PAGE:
Alton Evening Telegraph from Alton, Illinois on August 10, 1963 · Page 4
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Alton Evening Telegraph from Alton, Illinois · Page 4

Alton, Illinois
Issue Date:
Saturday, August 10, 1963
Page 4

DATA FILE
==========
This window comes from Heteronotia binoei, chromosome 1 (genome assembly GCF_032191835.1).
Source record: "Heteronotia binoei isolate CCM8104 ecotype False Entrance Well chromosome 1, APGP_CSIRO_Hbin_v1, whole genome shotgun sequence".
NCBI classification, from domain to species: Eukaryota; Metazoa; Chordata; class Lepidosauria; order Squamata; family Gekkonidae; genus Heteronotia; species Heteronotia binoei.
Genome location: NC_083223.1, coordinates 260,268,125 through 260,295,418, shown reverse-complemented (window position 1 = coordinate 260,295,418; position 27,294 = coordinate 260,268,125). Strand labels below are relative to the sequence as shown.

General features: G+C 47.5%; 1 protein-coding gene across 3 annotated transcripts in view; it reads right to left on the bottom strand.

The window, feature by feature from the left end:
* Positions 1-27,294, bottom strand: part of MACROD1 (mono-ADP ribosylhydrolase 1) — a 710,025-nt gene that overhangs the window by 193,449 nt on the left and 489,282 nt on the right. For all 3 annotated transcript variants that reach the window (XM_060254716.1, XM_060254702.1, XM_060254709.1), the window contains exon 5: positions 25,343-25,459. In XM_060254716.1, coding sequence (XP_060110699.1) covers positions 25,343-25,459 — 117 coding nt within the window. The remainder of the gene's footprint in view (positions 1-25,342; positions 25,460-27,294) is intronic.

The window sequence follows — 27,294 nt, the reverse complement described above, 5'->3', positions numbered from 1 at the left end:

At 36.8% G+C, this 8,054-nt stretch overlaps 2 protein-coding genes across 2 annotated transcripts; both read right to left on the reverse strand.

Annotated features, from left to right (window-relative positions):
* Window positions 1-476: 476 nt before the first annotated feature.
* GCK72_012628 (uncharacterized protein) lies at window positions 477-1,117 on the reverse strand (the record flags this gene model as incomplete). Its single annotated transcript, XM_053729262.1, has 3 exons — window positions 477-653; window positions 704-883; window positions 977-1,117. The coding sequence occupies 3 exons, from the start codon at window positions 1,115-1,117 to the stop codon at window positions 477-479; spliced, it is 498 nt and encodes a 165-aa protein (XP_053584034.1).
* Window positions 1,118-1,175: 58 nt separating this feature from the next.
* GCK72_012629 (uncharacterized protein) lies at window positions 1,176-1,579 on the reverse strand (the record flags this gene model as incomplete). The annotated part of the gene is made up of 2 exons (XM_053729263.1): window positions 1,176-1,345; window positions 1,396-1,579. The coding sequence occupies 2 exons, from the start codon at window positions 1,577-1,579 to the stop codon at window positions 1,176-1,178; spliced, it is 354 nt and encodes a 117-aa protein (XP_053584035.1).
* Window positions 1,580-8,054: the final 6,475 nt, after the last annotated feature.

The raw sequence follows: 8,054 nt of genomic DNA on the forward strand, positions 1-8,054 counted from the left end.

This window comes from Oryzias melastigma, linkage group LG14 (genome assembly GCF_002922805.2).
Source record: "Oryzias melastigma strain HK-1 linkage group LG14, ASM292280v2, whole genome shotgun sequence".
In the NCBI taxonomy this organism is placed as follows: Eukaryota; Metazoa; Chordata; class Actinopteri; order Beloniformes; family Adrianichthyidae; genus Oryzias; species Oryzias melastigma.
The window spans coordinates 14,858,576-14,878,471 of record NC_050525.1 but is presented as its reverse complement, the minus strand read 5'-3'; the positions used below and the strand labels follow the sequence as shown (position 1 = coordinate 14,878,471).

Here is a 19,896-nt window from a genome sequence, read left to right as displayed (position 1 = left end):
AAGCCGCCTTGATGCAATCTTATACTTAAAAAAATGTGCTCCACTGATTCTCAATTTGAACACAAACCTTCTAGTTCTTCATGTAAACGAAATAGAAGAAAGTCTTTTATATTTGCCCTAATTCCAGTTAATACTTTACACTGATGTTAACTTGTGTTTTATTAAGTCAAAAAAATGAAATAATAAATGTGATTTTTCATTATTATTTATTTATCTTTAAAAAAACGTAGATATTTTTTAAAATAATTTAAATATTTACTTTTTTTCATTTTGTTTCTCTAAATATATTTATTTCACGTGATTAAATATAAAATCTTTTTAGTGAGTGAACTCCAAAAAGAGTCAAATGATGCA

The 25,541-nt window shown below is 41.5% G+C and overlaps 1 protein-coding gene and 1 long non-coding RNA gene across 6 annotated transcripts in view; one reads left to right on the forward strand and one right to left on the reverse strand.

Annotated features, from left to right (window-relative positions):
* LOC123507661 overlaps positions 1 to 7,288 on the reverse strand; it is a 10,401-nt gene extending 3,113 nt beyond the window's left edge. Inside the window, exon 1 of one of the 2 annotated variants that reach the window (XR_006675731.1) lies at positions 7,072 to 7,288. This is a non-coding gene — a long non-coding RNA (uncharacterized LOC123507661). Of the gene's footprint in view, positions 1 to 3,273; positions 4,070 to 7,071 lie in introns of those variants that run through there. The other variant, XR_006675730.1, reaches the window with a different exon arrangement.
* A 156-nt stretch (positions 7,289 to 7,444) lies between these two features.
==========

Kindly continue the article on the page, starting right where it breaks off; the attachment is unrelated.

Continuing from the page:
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ALTON EVENING SATURDAV, AUGUSf 10, 1963 Editorial And He Tasted Deep Grief for months the nation has taken to its heart President Kennedy's children. Little Caroline's adventures before newsmen, her innocent sparkle, her entry where adults would fear to tread—among representatives of world powers—have charmed the nation and lent a new tone to what goes on at the White House. Now another turn has come to the events of the 1'rcsident's family. Death has come to the newest born member, the son named proudly after the President's father. Born prematurely, the baby just didn't have the physical equipment to make the fight that all must make after birth to stay alive. Some of the world's most famous men have been "prcemies". And little Patrick Bouvier Kennedy might have joined them. He didn't. We have joined the President and Jackie in sharing the pleasures of having lively children adventuring in their lives against a world backdrop. So now we can join in sharing their grict over the loss of this one, who did emerge a human, but failed against the obstacles immediately before him. Now, too, we know we arc led by a man who has encountered the most poignant form of grief that can come to a human equipped with the normal ability to love his kind. We can live with the President through those moments when he stood beside little Patrick's bed watching the last bit of life ebb out despite everything humans were doing to retain it. To have tasted the joys of having children, and then to have lost one is indeed a double grief. We share it with President and Mrs. Kennedy, and know the more vividly their regard for all humanity will be enhanced. Needed Mediation Agency The parties involved doubtless have their reasons. But we would differ with the judgment which has prompted a bypass of the Human Relations Commission in working out this community's inter-racial problems coming to the surface in connection with national civil rights pressure. The commission has perhaps the biggest backlog of experience of any individual or body in the city in handling these problems. Its participation in conferences over housing and employment has been requested publicly by the National Association for Advancement of Colored People. It has demonstrated in past incidents that its counsel has been acceptable to both sides in disputes of a civil rights nature. The demands of the NAACP here contrast sharply with those in a number of other communities in this respect. In these cases the Negro spokesmen have elected to bypass completely the type of agency which the Alton Human Relations Commission represents. They demand creation of new bi-racial boards'. The Negroes themselves have a voice in selecting such commissions. •• In short, the city is fortunate to have a Human Relations Commission which has maintained good faith enough with the Negroes to that its services are requested by their spokesmen. Perhaps the mayor and Negro representatives may need to meet with real estate anil industry spokesmen and discuss their acceptance of the Human Relations Commission's offices. This could be an act of wisdom, in that it could save eventually an open debate over what group could be called in. We believe they will be wise to take the suggestion of NAACP and use the established Human Relations Commission to the fullest extent possible. Vetos are Important, Too Governor Kerner is making a good record for this general assembly session on the bills he vetoes as well as those he signs. Opponents have criticized his veto of__a one-cent cigarette tax raise that would finance building of recreational facilities in state parks. These, instead, would be financed by revenue bonds retirable from fees paid for use of such facilities. Without knowing what the facilities are, we cannot judge clearly whether financing them by revenue bonds would be a good risk. However, the governor's argument: sounds logical to us. State park use fees, in themselves, proved a dud. But recreation facilities in state parks might produce sufficient fees and arouse little enough public indignation to make the program feasible. Meanwhile, we have nothing but praise for his refusal to sign 'a bill that would have ended distribution to all voters of copies of proposed constitutional amendments. The governor, we feel, made a strong point for his veto in stressing historical voter apathy toward constitutional amendments despite all that was being done to get votes on them in past referendums. We believe it shortsighted to pinch pennies in the manner proposed by the legislature in this case. We have always believed it an excellent- idea for distribution of these pamphlets to all registered voters through the county clerk's office. Where Coordination Is Needed Mayor P. W. Day brought up a question several days ago which needed bringing up. He proposed larger civil defense districts in localized areas. He got the simple reply from state civil defense authorities that local government! should be ready to take over civil defense functions in times of disaster. Apparently Mayor Day was concerned over a matter of coordination. The broader operations of civil defense in great catastrophes must be carried on over wide geographical range and on the instant, under conceivable circumstances. Certainly if arrangements had been made now under the present system of allowing local government agencies to handle the problem, the mayor should be acquainted with such plans. We would assume, then, that the arrangements are not made, or that little attempt has been made to acquaint city authorities with them. There's a lapse some place, and it could be critical. Drew Pearson's Merry-Go-Round Europe Watches Ban Developments Readers.Forum Di'opouts BringTroiible For Negroes If the law says the Negro has the samp rights as I, then he is entitled to ills rights. But if the Nos'ro \vnnt« my job, then he has a lot to learn. In the At or area the public schools 1:1 open ID both white ancl 'ilack. with equal education for all. In the high sdioo 1 graduated from I took inn chine shop. This is how I make my living now. When 1 applied for my job the firm did not hire me because I was white, black, or pink The firm hired me on .what 1 learned in school. The point education, not color. If you do not know anything about a job, how do you expect a person to give you a job? How do you expect a person to give you a job over someone else that has the knowledge for the job? There are always night schools which all may attend to learn, so Negroes should stop crying about what they want and learn how they may earn it, not have it given to them. If the thing they want is not worth working for, it is not worth having An example is Willie Mays If he went to the owners of the Giants and didn't know anything about playing center fielc or baseball, do you think he would get the job? There is a Negro that works as a laborer in the same plant as 1 do. He did not have the time to attend school. He lias a son who didn't finish school. Now his son does the same job as his father. Would you say his son learned anything in school that is helping him in his ife? It is not anybody's fault jut his own. If the Negro would stop say- ng "give me this" or "give me that" and started working for ,vhat he wants, he would gel alone better in this world. I will close in the words of John F. Kennedy. "Don't ask vhat your c.juntry can do for ou; ask what you can do for 'our country." KENNETH FRAILEY 7701 Humbert Road, Brighton On Ordering Bulbs I wish I knew what the com- ig winter had in store for us. t would help me greatly in mak- ig out my bulb orders. Last fall ill and I planted the dainty scil- i, chionodpxa, and grape hya- inths the morning of the day I ew to Los Angeles. Imagine my isappointment when not a one came through the ground last spring! Holland growers had great losses, especially among the smaller bulbs after the worst winter in a hundred years, the melting snows stood on the low fields, thus rotting, many bulbs. However, we needn't worry about shipments to this country, for the Agriculture Department has inspectors stationed there to oversee all sent here. I learned which tulips and narcissi varieties were the tender ones, as many were runts or failed to bloom at all. However, I can't resist ordering some of the newer narcissi which are divided in 11 classifications with hundreds | of vareties. HELEN W. JOESTING, 1616 Greenwood Editor's Note—Drew Pearson has started a tour of some of the key countries which affect the foreign policies of the United States. To day he writes again from Greece, ATHENS — The people of Southern Europe, especially our old ally Greece, are tremendously interested in the "big thaw." They are wondering whether the USA and the USSR will really end the cold war. In 1959, after President Eisenhower had started an earlier thaw with Nikita Khrushchev at Camp David, I lunched with Premier Constantine Caramanlis at the Astir Beach pavilion which Congressman Adam Clayton Powell and his two female assistants made famous on last summer's junket to Europe. "First you want us to fight the Russians," said the Prime Min ister of Greece, 'Now you want us to kiss the Russians. Which are we to do?" The U-2 flight over Russia and the break-up of the summit conference in Paris soon told the Greeks that they were not to kiss tbe Russians, The cold war was s^ill on. So now they want to khow whether there will be a re- vjersal of Kennedy's kiss-and make-up policy with Moscow. j'jn other words, there is (re- Ijiendous interest among our friends, our allies, and even our flpn-friends as to whether t h e Senate will ratify the test-ban starting a campaign to undermine j Senate confirmation of Kennedy's irst cautious step toward peace. They were: Harpies — one of the loudest o sound off was Congresswoman I Trances Bolton of the Cleveland suburbs, a Republican lady of vealth, charm, and cletermina- ion, who lias done some fine things for the nation's capital in trying to preserve the view across he Potomac from Mount Vernon, jut who saw Communists under every bed on a trip to Hawaii, and wants to keep the world in a state of suspended animation aetween peace and war. "I wouldn't trust Russia to keep an agreement and I wouldn't trust Kennedy's word either," Mrs. Bolton told a Republican women's luncheon even before the ink was dry on the test-ban treaty. Harbingers of failure were led I)J*bi«Jlevt*r« In J'lnice A* I left the United States, a •Accession ojt harpies,' harblng- o| failure, clojri-sJtters, pre- ive-war pundifitf and organ disbelievers Jn peace was Alton Evening Telegraph Published Dally by Alton Telegraph PrlntinK Compuny P. B. COUSLEY, Publisher PAUL S. COUSLEY. Editor Subscription price -lOc weekly by carrier; by mall $12 a year In Illinois iind Missouri, $18 in all other states. Mall subscriptions not accepted In towns where carrier delivery Is available, MEMBER OF THE ASSOCIATED PKESS The Associated Press Is exclusively entitled to the use for publication of ull news dispatches credited In this paper and to the local news pub. llshed herein. MEMBER. THE AUDIT BUREAU OF CIRCULATION Local Advertising Rates and Con tract Information on application a the Telegraph business office, 111 East Broadway, JTUon. ill. National Advertising RopKJsentatlves: The uranliam JPpmpafy,. New, Yorfc, Chicago, Detroit %nd St >y Richard M. Nixon, who crili- the test-ban treaty from Berlin, accused Kennedy of "wooly thinking" in believing the trea- y would relax the cold war, and irged that we should "insist on reedom for the peoples on whom Communist dictatorships have >een imposed against their will. . The United States should use ill its power to get some aid for hese oppressed peopled." When Nixon was vice president, however, he took a triumphal tour through Russia, told :he Russian people how he and Eisenhower wanted friendship with the Russian people, even apologized to Khrushchev because Congress had passed a cap- :ive nations week resolution urging aid for the satellite nations. Cloud-Sitters were led by Sen. "Scoop" Jackson, the handsome boy wonder from Washington state, and a Democrat who poured cold water on the test-ban talks, said it would be "utterly unrealistic" to believe a test-ban agreement would stop the spread of nuclear weapons. Preventive-War Pundits w ere led by Dr. Edward Teller, who came to Washington for a breakfast with Congressmen to warn them in advance against a test- ban treaty. Dr. Teller is a distinguished and convincing scientist, but not entirely without prejudice, It was revealed during the Senate debr.te on Admiral Lewis Strauss thut'iVI ler was being paid by big defense contractors at the rate of 51,000 a day, that he had received ?20,000 so fur that year, that his biggest client was General Dynamics, one of the top defense contractors of the nation, (0 1663, Bell Syndicate, Inc.) Abolish Congress? If Adlai and the UN can dictate U. S. policy in things sucl as the refusal to sell arms to South Africa, etc., then I be lieve we had just as well abolish the Senate and House of Repre sentatives as a bunch of deac weight about the taxpayers' neck The only time they are needec is to ram something down the taxpayer's neck or to raise the tax bill so we can pay the bil for the rest of the world. Some might say this elimination of Congress is unconstitutional Well, the rest of it is unconsti tutional, too. When the UN rep resentatives can pledge allegiance to the UN ahead of the govern meat of the U. S., then this i: treason of the highest order ii my books, and if you don't thinl so, try pledging allegiance t Castro ahead of the governmen of the U. S. GLEN PYLE, Bunker Hill. Why? If integration is what Jones says it is, I'm against II The birds and the bees don't mi nor do the animals in the field Why should humans? If it was meant that the race cf people should have integrutior why were they made a differen color? FRED J. MILLER, Rte. 1 Jerseyville forum Writers, Note Writer's nunios mid addresses must be published with letters to (lie Hwulws ..Forum. Utttors must be joonolso (prufernbly not over 1100 words), All are subject to condensation, THE LITTLE WOMAN "Do you think she'd like something to e-a-t?" Readers Forum With Apologies to... Wednesday's edition of the Telegraph published a photo and caption concerning the signs on the Central Avenue paving project. Their information came from my office, and I was responsible for having the signs erected. After considering all the ramifications of such a move, I feel that this is not the way to expect cooperation from, or build up good relations with the Illinois Division of Highways. Quite obviously, as the editorial expressed, again in Wednesday's paper, it was the lack of knowledge on my part in not submitting on time the prevailing wage determination to the secretary of state, that was the major cause in the delay of our M.F.T. street improvement program for his year. It's true that I felt the Highway Division personnel required much information which I felt vas superfluous and unnecessary o complete the paving of that portion of Central Avenue. It vas necessary for this office to make additional revisions on two different occasions when in my opinion all of this could have ieen done at the same time. This :aused at least a month's delay. This is unfortunate, and per- iaps if I could keep up with the 'arious policy changes made by he department, this circum- stance could have been avoided. Regardless of this however, it was and is the fact that our prevailing wage submission was not in the hands of the secretary of state that prevented that project from receiving approval. This is a law which binds all local governments, not just the city of Alton, and cannot be bypassed by the state highway officials for the benefit of any individual city. It is my feeling that whatever relationship existed prior to my appointment here as director ol public works and city engineer is in the past. I am interested in the present and the future and I intend, as long as 1 re main in this position, to promote the best possible feelings between this office and the State Highway Division in the interest of the people of this city. I sincere' ly hope that all others concerned will join me in this attitude. I have had the signs removed from the Central Avenue project and I apologize to District Engineer Krause and the entire Division of Highways for leading the people of this area to believe that the Division of. Highways is anything but efficient and cooperative. PAUL A. LENZ, Director of Public Works and City Engineer, Alton, 111. How Many Can You Vote For In regard to the Aug. 6 Forum etter on right-wing pro-Ameri- ans and left wing anti-Americans, nd the foreign concept of coun- il-manager government, I wish o point out the existence of a roup of voters who follow the niddle of the road. They are not radicals but pa- riotic citizens who do not swallow iis propaganda. They do not vote straight Democratic tick- t. They vote for the man they link will be best for the job. They know that the coun- il-manager form of government s purely American and more democratic. How many members of the city council will each voter get to vote for under the aldermanic system? One alderman at each election, and the mayor every other election. How many did they get to vote for under council-manager form? At the first election under the form they got to vote for all four councilmen. The mayor held over. At other elections each can vote on either two councilmen or two councilmen and the mayor . . . DOROTHY LINDBLAD, 616 Forest CROSSWORD By Eugene Sheffer 27 33 54- 23 43 24 66" 28 4o 2.0) 4-h •2-b 41 •21 3S So 17 51 10 •2,1 5-3. II HORIZONTAL 1, wound incrustation 6, idiotic 9. valise 12. nimbus 13. above 14. wing 15. wide- mouthed jar 16. celebration 17. born 18. excavated 20. metallic material 22. cleaner 26. negative 27. salmon 28. water canals 83. blackbird 84, measure of length 35. owing: 86, rebounded 38, heap 39, home of Abraham 40, attenuated 42. entrance 46. youth 47. past 48. football aim •50. let fall 54. guided 55. st. Vincent Mlllay 56. single 57. Confederate general 58. hardens 5D. early garden VEUTICAIj 1. pronoun 2. crow's call 3. beverage 4. edge E. irregular verse 6. actress; Gardner 7. touched 8. instructor 0. condemns 10. on the sheltered side Answer to yesterday's puzzle. Ar*»(« time ft •olaUoni || fi>loal»|. <P 1983, King Feature* Synd., Inc.) 8-10 11. Scottish Highlander 19. above 21. at present time 22. box 23. diminish 24. Scandinavian name 25. priced 29. French marks 30, mine entrance • 31. Christina* 32, germ 34. illusions .37. away from 38. Ironmaker's term 41. note in scale 42. satiate 48. curved molding 44. journeyed 45, ore deposit 49. insect 61. fishing poles 62. single unit 58. writing utensil WZAIS END XNAUQ U W *f (? M W8- BLIASAaXA OALAUWS. FOR 8WA 25 and 50 Years Ago AugtutlO t 19B8 Bids for the construction of the first section of the express highway on perimeters of Alton, East Alton, and Wood River had been called for Aug. 13 by the Illinois Highway Division. On the first section extending from Roxana to Nameoki right-of-way had been acquired. The highway as planned would consist of two 22-foot lanes, 30 feet apart, allowing a middle space for decorative planting and beautification. Plans for a health district were outlined by Dr. A. P. Robertson, who said the staff Would include a supervisor, registered full-time doctor, and several other members to be appointed with approval of the health board. Alton was given credit of $11,016.12 on the final settlement of property tax collections, which had dieted June 1—one of the largest fees ever earned by the city. School Treasurer Yungck had received approximately $75,000 as the district share of (lie settlement. Fred Herter was seriously burned when his clothing was ignited by a spark from a tractor tie was using on his Medora farm. Richard H. Rust, senior student at Meissner High School, Bunker Hill, won second place in a regional oratorical meet of the Future Farmers of America at Ames, losva. Edison Campbell, Alton tenor, who had been doing professional work in Chicago while studying, was a guest of his parents. Search continued Cor the body of Sam St. Clair, employe of Blaska Barge Lines, who drowned near Cap au Gris nine days before. Two relatives returned to Alton for treatment of sunburn after two days cruising the river in the search. Miss Helen Hayes had been employed as Carrollton school nurse. Another old landmark, the Greenfield livery stable on the corner west of the Palace Hotel, was dismantled. It had been erected in 1894, the. year following a fire which destroyed the west sido of the square. Alton's postal business had dropped from $142,623 to $129,086 during the previous year. Cecil E. Varble, 12, of the Spankey community, Jersey County, died in St. Joseph's Hospital as a result of an abdominal wound accidentally inflicted while lie was hunting with a companion. He was the son of Mr. and Mrs. Charies O. Varble: AugtttilO>191S tl An unusual streak of prosperity was being enjoyed by Alton cigar factories. Secretary A. Piitzp of liip Cignrmakers' union local said that for the first time In 15 years every Alton cigar- maker was employed, and one factory had been forced to call in some outside clgarmakers !n order to keep pace with orders. Increased de- trmnd For the Alton-made cigars was due In part to a "trade at home" campaign carried on with newspaper assistance. Former Mayor Ed Beall continued as a champion of street Raving. Me had not only en* dorsed the E. 9th street paving Improvement, on which he had a 450-foot frontage, but had donated earth from one of his vacant lots so the city could make a fill that was necessary for the project. More than 1,000 Allonlans patronized the Sunday steamboat excursions, setting a new high record for the summer season. Otto Schmidt's expedient to beat the heat by sleeping on the porch of his Central Avenue home ended in disaster. He rolled from the porch in his sleep, dropped a distance of about rive feet, and suffered a broken leg. After delay of about a week until pipe had arrived, the construction crew, camped at Wood River, had begun laying the Prairie 9!! Co. pipe line across the Mississippi. The job was being done by use of barges on which the sections of pipe were joined. The police department received several complaints that use of the city's new motorcycle on late evening patrols created so much noise it Interfered with sleep. Henry Hunter reported the sneak theft of $'10 from the kitchen of his Gold Street home. He suspected a transient whom lie had hired to do some yard work. W. D. Armstrong, Alton composer, had read one of the principal papers at the meeting of the National Association of Organists at Ocean Grove. His topic was "Hymns, Their Use and Abuse." Alton Water Co. was making another extension ol its main intake. A professional diver had arrived to place the sections of pipe. The Allen-Scott Report Denies Part in 4 Stop Goldwater' WASHINGTON — Governor William Scranton is making one point emphatically clear in t h e increasingly stormy in-fighting over the Republican presidential lomination. The Pennsylvanian is having no part of any stop-Goldwater move- nent. To remove any doubts about iis position, Scranton personally took vigorous exception to a report in a news magazine that he ,vas closely associated with Governor Rockefeller's drive to block Senator Goldwater. This personal refutation was made by telephone directly to the magazine's editor and the Washington correspondent who wrote the allegation. "There is absolutely no truth in that story," Scranlon told them. "I have never been a party to a stop-Goldwater movement, and I don't intend to be. While I'm not endorsing any candidate at this time, I personally believe that if Senator Goldwater does decide to run, he would make a powerful standard-bearer." Also stressed by Scranlon. in liis comments is that he is ready to "welcome Goldwater to Pennsylvania at any time" for campaigning purposes or to raise funds for the GOP. Will Have CJmnco Scranton will have the chance to do exactly that October 14, when the Pennsylvania .Republican Finance Committee holds a fundraising dinner at Hershey, with Goldwater as the principal speaker. Former President Eisenhower, whose home isn't far from Hershey, has been invited. Unquestionably, an important factor behind Scranton's hands- off stand is the widespread support for Goldwater among Penn- sylvania Republican leaders. Senator Hugh Scott, R-Pa., is saying privately that most of the party's big fund-raisers and con- :ributors are strongly for the \rizonan. Also that at least half of the county and local leaders favor him. State GOP Chairman George Bloom is credited as being for Goldwater. At the recent Denver meeting of the National Committee, Bloom created a stir by enthusiastically championing Goldwater. Bloom hinted that Scran- on would not be adverse to running with Goldwater. Others close to the Governor are now saying that. They contend he is the "logical choice" for Goldwater's running mate as they would constitute an East-W e s t team. Scranton's friendliness to Goldwater is most significant. It's a major breakthrough for the Arizonan in a key section of the Today's Prayer Our Father, we are so tired of this cold war in which we have been living and our souls cry out for a respite from it all. If somewhere along the way we have failed to see. Thy road signs and have gotten on a road that will lead us to destruction, then, 0 God, raise up a voice to whom the'peo- ples of the world will listen, and put us on that highway that will lead to peace. Make us a people who find time to think of T h y word, time to pray and time to ascertain Thy will for us, In Jesus name. Amen. —Roy H, Stetler, Ha.rrisburg, Pa., former publishing agent, Evangelical United Brethren Church. (© 1863 by the Division of Christian Education, National Council of the Churches of Christ In the U. S. A.) country where Rockefeller has been strongest. Goldwater lieutenants indicate that in the coming months he will concentrate o n building up his following in Pennsylvania and Ohio — where influential GOP leaders also .are for him. A number of top supporters of the late Senator Robert Taft, RO., are actively backing Goldwater. Passing (lie Hut The Democratic National Committee's 'ambitious plan to take over all fund-raising for congressional candidates has gone down the drain in a big way. Democratic senators particularly are completely ignoring it. Already a number of them have had their own fund-raising affairs of various kinds, and others are following suit. Among those scheduled are: Senator William Proxmire, Wis., $50-u-plate dinner in Milwaukee, the second fund-raiser for him in recent months. He staged a $251-head buffet in Washington in June, that nelted some $15,000. Co-chairmen of the September 15 Milwaukee event arc Richard Cudahy, meat packer, and James Widom, brewery official. Currently, Proxmire is in the doghouse with liberal Democrats, for voting against the House-approved $784 million bill for projects in 11 river basins. Once the liberals' darling, they now are peeved at him because he was the only Democrat to side with the Republicans on this "pork-barrel" legislation. Senator Thomas Dodd, Conn., fund-raising dinner in Washington on September. 15. The chairman, price of the tickets and other,details are still to be decided. (© 1063, The Hall Syndicate, Inc.) MIRROR OF YOUR MIND .By JQSEI'H WHITNEY many backslide II. their beJovod cat Is accused of decimating the neighborhood -|Lird population, or their son arrives home tipsy from a football victory celebration. Broad-mindedness tends to evaporate when it strikes close to the home base; wt find it rmit'h easier to be 'broad-minded about other peoples' difficulties than about our own. Are baseball umpires Answer: A few may be, but as a rule they size up about average. This illusion of sirmllness derives from the dark clothing that umpires we^r, which gives an impression of being smaller than they actually are. Since baseball players normally wear light-col, ored uniforms, the umpires wear dark clothing to distinguish them from the players. Thus, during games, the players appimr bigger than the officials, but after both don street clothing this lllussion disappears, Do twn-ngors Imvo t liuulllilost bublos? Can Answers Not necessarily; obstetricians generally agree that (he best age toy, normal pregimn- dM?MW!BGb X*M. P'es "nd deliveries Is Between 20 I H^^L-srl «ef ana 30 yeuv "' Complications most bKiliSSLLM • oi ten JOCCUI< ln women uwter 8 fi e i i •4BEw«w.ra^£»'M M 20 and over age 40. In the very young 12 io la-year-old group, taxema (a form Q{ blood ppUon* ing) IB approximately double Answer: It tan be, and olten the normal frequency. At the pth» is.. JVJurt lulrJy JnlDjU^fyii nj e n er end o/ tho aga scale, women and women believe in the old over age 40 are sometimes "live find let Jlye" proverb, but led with, high blood (0 l«J3, Kind Feature*. Syud.. Juc.) be overdone?